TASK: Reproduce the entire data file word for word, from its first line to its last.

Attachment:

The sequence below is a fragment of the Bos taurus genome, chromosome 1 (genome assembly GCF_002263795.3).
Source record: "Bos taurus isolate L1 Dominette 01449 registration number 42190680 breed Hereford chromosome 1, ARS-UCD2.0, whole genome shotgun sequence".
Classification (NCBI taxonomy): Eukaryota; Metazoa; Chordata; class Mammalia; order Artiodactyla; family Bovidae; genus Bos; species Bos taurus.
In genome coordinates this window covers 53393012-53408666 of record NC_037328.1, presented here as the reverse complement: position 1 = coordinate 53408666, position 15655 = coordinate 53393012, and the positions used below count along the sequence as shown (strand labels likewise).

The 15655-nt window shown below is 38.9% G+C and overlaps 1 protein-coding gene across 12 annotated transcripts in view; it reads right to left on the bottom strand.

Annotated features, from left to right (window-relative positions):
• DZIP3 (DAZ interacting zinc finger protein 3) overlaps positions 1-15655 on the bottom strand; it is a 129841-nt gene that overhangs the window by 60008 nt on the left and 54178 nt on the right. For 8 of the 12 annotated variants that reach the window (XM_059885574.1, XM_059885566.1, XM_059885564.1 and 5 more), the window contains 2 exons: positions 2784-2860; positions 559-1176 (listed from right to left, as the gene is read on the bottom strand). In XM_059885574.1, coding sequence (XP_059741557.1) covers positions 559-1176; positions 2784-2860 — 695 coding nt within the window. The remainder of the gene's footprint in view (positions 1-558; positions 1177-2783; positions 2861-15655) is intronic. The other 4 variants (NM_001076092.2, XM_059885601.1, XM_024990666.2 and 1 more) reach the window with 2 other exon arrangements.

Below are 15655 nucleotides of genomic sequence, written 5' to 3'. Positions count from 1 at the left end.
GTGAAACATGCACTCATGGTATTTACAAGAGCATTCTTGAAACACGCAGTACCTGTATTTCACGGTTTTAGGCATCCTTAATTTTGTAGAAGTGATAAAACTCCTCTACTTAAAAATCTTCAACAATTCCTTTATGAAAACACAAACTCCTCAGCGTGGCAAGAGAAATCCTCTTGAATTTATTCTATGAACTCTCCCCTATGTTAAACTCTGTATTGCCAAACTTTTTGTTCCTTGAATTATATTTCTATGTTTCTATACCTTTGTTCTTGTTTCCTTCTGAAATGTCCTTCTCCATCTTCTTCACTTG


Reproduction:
The sequence below is a fragment of the Bos taurus genome, chromosome 1 (genome assembly GCF_002263795.3).
Source record: "Bos taurus isolate L1 Dominette 01449 registration number 42190680 breed Hereford chromosome 1, ARS-UCD2.0, whole genome shotgun sequence".
Classification (NCBI taxonomy): Eukaryota; Metazoa; Chordata; class Mammalia; order Artiodactyla; family Bovidae; genus Bos; species Bos taurus.
In genome coordinates this window covers 53393012-53408666 of record NC_037328.1, presented here as the reverse complement: position 1 = coordinate 53408666, position 15655 = coordinate 53393012, and the positions used below count along the sequence as shown (strand labels likewise).

The 15655-nt window shown below is 38.9% G+C and overlaps 1 protein-coding gene across 12 annotated transcripts in view; it reads right to left on the bottom strand.

Annotated features, from left to right (window-relative positions):
• DZIP3 (DAZ interacting zinc finger protein 3) overlaps positions 1-15655 on the bottom strand; it is a 129841-nt gene that overhangs the window by 60008 nt on the left and 54178 nt on the right. For 8 of the 12 annotated variants that reach the window (XM_059885574.1, XM_059885566.1, XM_059885564.1 and 5 more), the window contains 2 exons: positions 2784-2860; positions 559-1176 (listed from right to left, as the gene is read on the bottom strand). In XM_059885574.1, coding sequence (XP_059741557.1) covers positions 559-1176; positions 2784-2860 — 695 coding nt within the window. The remainder of the gene's footprint in view (positions 1-558; positions 1177-2783; positions 2861-15655) is intronic. The other 4 variants (NM_001076092.2, XM_059885601.1, XM_024990666.2 and 1 more) reach the window with 2 other exon arrangements.

Below are 15655 nucleotides of genomic sequence, written 5' to 3'. Positions count from 1 at the left end.
GTGAAACATGCACTCATGGTATTTACAAGAGCATTCTTGAAACACGCAGTACCTGTATTTCACGGTTTTAGGCATCCTTAATTTTGTAGAAGTGATAAAACTCCTCTACTTAAAAATCTTCAACAATTCCTTTATGAAAACACAAACTCCTCAGCGTGGCAAGAGAAATCCTCTTGAATTTATTCTATGAACTCTCCCCTATGTTAAACTCTGTATTGCCAAACTTTTTGTTCCTTGAATTATATTTCTATGTTTCTATACCTTTGTTCTTGTTTCCTTCTGAAATGTCCTTCTCCATCTTCTTCACTTG